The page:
The other options in the desktop category is the Seagate Barracuda XT 3TB hard drive. It also features 7200RPM rotational speed together with 64MB of cache. Just like the Hitachi designs, it is also designed with a five platter mechanism which means 600GB per platter. In addition, it features the same 6.0Gb/s SATA III interface. As of this writing, the drive is available from both and Newegg for $230 give or take a dollar or two.

Seagate has announced a three platter 3TB design but they are not yet available but should be by the middle of summer 2011. Comparing the Hitachi Deskstar 3TB 7200RPM drive to the Seagate Barracuda XT 3TB shows a clear winner for value. The Hitachi drive is most definitely a better value and performance is excellent. Once Seagate’s 1TB per platter density is reached, increased performance may be realized and this recommendation could be revised, but for now the Hitachi is definitely the winner.

Enterprise Drives

The final category is enterprise drives and it turns out only one drive fits in this category at this time. That drive is the Hitachi Ultrastar 7K3000 3TB hard drive. This drive shares essentially the same performance as the Hitachi Deskstart 3TB 7200RPM drive and it shares the same 7200RPM rotational speed, 64MB cache, and five platter design. The difference is that the Ultrastar features a five year warranty rather than the Deskstar’s three year warranty, is rated for a full 2 million hours mean-time-between-failure (MTBF) compared to the Deskstar’s nearly 2 million hours MTBF, and is optimized for enterprise RAID systems and RAID levels other than RAID 0 or 1. The differences from the Deskstar drive command a substantial price premium which puts this drive at $349.99 from Newegg.


What should you buy? There are two drives that soundly show their value and performance more than the rest. Those two drives are the Hitachi Deskstar CoolSpin 3TB 5400RPM drive and the Hitachi Deskstar 3TB 7200RPM drive. At $130, the CoolSpin drive is a great value for secondary storage. I would not use this drive as a primary working drive but for secondary backup or media storage it is a great value.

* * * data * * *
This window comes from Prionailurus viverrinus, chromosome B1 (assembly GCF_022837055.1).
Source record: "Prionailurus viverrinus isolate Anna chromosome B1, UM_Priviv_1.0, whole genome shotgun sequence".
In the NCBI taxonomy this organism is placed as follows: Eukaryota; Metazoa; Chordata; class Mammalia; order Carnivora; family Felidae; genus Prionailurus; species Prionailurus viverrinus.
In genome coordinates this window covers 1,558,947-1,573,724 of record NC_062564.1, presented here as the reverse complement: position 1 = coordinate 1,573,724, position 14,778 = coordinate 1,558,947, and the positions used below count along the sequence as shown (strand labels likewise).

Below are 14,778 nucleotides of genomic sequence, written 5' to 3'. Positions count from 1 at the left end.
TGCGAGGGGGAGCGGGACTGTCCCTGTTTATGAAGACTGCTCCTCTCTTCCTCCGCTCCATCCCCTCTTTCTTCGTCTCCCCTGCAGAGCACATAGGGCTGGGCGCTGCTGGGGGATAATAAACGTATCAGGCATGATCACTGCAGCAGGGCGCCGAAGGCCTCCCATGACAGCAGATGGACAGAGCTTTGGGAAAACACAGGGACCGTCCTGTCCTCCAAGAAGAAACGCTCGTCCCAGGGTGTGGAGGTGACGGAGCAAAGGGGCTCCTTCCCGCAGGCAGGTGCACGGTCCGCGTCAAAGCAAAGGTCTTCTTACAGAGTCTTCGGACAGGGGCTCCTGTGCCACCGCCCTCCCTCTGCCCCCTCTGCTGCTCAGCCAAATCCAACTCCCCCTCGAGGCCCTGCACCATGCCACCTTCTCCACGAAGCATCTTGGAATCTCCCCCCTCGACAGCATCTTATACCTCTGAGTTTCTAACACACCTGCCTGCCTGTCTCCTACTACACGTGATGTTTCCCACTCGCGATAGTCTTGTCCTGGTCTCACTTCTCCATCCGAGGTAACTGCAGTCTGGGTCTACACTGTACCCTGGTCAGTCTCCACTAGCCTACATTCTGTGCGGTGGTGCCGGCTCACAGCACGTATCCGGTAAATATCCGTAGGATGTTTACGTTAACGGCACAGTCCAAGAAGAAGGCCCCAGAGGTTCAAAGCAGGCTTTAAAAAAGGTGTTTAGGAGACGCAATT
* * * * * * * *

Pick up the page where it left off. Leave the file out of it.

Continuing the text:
The Hitachi Deskstar 3TB 7200RPM drive on the other hand is a top performer at a great price. It works as a great all purpose drive for all manner of tasks. If you need a 3TB drive for anything multimedia up to and including RAID 0 or 1, this is your drive. The only scenario where you would jump up to the Hitachi Ultrastar 3TB drive would be for enterprise level RAID 5 or 6 arrays where money is no object and the system must have the absolute best drives available on the market especially since the Ultrastar is double the price of the Deskstar drive.

We appreciate your support by purchasing these drives through the and Newegg links. Buy the Hitachi Deskstar CoolSpin 3TB 5400RPM drive from or Newegg. Buy the Hitachi Deskstar 3TB 7200RPM drive from or Newegg.

(WARNING: Any 32-bit version of Windows only support up to 2.19TB of space for the boot drive. With some special finagling, a 3TB can be made to work in some scenarios as a secondary drive but I would only recommend using this drive with Windows Vista or 7 and only with the 64-bit edition. If you are a Mac user, there is nothing to worry about and it works fine. Linux is also no problem with any somewhat recent distribution.)